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Stable Living

R&R Ranch Provides Sanctuary For Miniature And Dwarf Horses, Donkeys

Stacy Rolfe considers herself the “chief snuggler.” In fact, the “About” section on the website of her 501(c)(3) nonprofit, R&R Ranch Miniature Horse Sanctuary, describes her this way: “If there's a chin to be rubbed, schmootz to get out of eyes, butts to be scratched or a neck to be hugged, that’s where you will find her.”

But Stacy is so much more than that. What started as the idea of purchasing a miniature horse for their intended small barn at 18222 Wild Horse Creek Road in Wildwood, has morphed, through every fault of her own, into a safe haven for miniature horses and donkeys—a special place that offers a good life to animals who might otherwise be bought and sold as novelties. 

Stacy, and her daughter, Belle Rolfe, care for and educate others about their 15 miniature horses, five dwarf miniature horses and three full-size horses, as well as two miniature and one full-size donkeys and one pony. They also have three dogs, two birds, a rabbit and a cat, whom they refer to as “The Rest of the Fur” on R&R Ranch.

Stacy offers numerous tours for children to business people to seniors, where she and Belle work to educate them on the uniqueness, preciousness and vulnerability of miniature horses.

Unfortunately, Stacy says miniature horses are often bred or purchased by people who want them because they’re “cute” and do not realize or concern themselves with the fact they require a significant amount of care, including proper feeding, grooming and exercise.

Dwarf miniature horses are “genetic hiccups,” Stacy says, “their needs are comparable to a dwarf person who will have lifelong challenges.”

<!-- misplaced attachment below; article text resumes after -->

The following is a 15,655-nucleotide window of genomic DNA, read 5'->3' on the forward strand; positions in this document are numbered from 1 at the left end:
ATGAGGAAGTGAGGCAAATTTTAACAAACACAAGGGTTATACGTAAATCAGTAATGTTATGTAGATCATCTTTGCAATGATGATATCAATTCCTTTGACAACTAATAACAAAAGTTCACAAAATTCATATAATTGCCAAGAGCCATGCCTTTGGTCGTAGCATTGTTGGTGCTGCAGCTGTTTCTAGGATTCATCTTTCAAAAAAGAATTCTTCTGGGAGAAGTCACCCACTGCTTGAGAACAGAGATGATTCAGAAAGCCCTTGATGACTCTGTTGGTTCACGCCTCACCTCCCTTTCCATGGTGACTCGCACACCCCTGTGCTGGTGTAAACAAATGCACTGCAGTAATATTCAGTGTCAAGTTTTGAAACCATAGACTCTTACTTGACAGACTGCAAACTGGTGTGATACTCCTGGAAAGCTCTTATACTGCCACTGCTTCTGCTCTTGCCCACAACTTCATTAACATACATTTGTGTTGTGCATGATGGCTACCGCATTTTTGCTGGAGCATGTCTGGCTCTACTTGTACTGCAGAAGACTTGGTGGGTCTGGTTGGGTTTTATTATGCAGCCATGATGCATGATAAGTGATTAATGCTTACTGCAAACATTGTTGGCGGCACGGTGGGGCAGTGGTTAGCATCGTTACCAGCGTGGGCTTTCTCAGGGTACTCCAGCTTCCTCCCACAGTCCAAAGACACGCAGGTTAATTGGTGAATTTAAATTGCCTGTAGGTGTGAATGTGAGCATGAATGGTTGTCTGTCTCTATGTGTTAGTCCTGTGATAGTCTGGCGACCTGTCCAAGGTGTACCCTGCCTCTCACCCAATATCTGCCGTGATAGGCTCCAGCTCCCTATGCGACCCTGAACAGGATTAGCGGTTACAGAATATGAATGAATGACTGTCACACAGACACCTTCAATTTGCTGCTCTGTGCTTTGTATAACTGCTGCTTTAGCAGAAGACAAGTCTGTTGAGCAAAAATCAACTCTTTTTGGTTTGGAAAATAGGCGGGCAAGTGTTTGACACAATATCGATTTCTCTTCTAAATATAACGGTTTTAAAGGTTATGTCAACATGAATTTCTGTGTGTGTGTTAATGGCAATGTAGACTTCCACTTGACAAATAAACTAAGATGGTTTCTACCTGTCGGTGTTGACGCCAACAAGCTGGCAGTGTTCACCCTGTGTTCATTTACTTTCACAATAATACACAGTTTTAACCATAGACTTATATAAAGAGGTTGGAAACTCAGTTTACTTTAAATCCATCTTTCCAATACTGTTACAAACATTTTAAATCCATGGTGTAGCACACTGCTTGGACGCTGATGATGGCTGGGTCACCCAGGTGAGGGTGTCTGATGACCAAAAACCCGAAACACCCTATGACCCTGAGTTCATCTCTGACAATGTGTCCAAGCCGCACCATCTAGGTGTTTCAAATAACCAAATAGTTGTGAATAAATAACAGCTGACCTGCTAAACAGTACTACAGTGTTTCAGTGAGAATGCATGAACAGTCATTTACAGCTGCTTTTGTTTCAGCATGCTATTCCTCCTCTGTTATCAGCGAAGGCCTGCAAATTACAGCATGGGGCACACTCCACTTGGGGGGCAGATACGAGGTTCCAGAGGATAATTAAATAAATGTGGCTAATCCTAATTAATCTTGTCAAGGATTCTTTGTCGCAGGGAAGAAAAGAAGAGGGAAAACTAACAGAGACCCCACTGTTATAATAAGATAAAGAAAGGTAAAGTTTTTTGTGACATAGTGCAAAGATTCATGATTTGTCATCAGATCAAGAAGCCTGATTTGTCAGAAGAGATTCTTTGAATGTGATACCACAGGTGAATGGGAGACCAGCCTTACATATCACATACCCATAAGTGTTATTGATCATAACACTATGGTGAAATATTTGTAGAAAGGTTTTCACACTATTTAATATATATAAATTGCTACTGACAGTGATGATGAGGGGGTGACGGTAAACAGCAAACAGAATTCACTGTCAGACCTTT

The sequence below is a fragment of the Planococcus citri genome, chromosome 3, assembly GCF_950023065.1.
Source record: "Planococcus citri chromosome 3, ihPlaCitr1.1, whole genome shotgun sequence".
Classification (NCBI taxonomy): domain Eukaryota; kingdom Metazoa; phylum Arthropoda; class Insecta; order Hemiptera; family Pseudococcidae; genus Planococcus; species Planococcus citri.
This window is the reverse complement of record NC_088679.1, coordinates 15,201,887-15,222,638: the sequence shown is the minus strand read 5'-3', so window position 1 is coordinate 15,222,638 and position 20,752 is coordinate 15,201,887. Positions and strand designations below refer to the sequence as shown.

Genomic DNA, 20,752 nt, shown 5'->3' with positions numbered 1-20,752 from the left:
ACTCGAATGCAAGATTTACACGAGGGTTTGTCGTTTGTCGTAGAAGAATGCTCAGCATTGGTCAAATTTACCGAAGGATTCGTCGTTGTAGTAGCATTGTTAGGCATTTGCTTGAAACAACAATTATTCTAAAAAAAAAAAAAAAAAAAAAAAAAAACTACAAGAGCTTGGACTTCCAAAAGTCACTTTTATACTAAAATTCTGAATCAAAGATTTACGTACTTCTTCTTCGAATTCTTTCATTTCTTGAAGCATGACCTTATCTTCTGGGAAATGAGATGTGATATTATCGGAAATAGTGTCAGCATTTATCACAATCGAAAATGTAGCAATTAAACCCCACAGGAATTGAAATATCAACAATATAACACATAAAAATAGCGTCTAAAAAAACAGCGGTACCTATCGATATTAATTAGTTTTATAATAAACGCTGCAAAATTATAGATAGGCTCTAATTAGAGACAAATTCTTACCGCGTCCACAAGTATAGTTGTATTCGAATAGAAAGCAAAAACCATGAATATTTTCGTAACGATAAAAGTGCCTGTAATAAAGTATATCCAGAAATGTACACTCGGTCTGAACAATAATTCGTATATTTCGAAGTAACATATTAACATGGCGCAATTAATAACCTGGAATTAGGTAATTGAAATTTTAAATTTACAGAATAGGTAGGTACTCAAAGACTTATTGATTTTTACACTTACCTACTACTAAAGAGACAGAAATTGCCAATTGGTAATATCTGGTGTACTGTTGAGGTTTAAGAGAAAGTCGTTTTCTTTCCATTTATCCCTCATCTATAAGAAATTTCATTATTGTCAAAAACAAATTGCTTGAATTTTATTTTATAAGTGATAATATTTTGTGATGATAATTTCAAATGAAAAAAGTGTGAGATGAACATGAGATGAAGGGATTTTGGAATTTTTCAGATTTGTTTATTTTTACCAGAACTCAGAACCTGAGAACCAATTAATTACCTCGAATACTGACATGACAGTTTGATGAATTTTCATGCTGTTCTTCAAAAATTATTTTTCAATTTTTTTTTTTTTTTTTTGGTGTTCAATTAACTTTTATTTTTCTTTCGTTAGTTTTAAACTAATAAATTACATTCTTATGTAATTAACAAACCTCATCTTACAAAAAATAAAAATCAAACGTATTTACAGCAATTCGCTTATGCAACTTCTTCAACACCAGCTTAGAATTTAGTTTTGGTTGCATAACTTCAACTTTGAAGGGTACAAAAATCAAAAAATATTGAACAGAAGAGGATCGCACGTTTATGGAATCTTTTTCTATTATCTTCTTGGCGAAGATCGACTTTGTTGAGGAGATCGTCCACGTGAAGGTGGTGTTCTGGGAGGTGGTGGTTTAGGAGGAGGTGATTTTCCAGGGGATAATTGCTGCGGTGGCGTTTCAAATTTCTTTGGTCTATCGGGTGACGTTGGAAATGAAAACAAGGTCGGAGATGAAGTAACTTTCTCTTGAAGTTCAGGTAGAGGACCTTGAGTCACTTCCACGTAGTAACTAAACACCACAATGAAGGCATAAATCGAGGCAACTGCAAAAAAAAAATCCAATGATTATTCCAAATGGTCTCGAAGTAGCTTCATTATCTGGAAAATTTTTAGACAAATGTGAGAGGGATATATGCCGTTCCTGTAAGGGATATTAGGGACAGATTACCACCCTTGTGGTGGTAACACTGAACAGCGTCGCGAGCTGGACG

Dwarfs have a number of unique issues, including limb and jaw deformities, malerupted teeth and gastrointestinal problems. Their legs and hooves often are twisted to the point of being sideways or even backward. This anomaly requires a special type of farrier work where extensions are placed on the hooves, which also are filed and trimmed, to retrain their growth.

Horses that find their way to R&R Ranch have a lifelong home there. Stacy says she won’t sell them, though she may try to help someone place one she cannot take. One hundred percent of the profits from R&R tours and the sale of gift shop items, such as stuffed animal replicas of the miniatures and story books about them, goes back to the care of the rescued horses.

“I don’t like to turn my eye when I see an animal in need,” Stacy confirms.

636.594.9694
RandRRanchMinis.com

"Unfortunately, miniature horses are often bred or purchased by people who want them because they’re 'cute' and don't realize or concern themselves with the fact they require a significant amount of care," says Stacy Rolfe.

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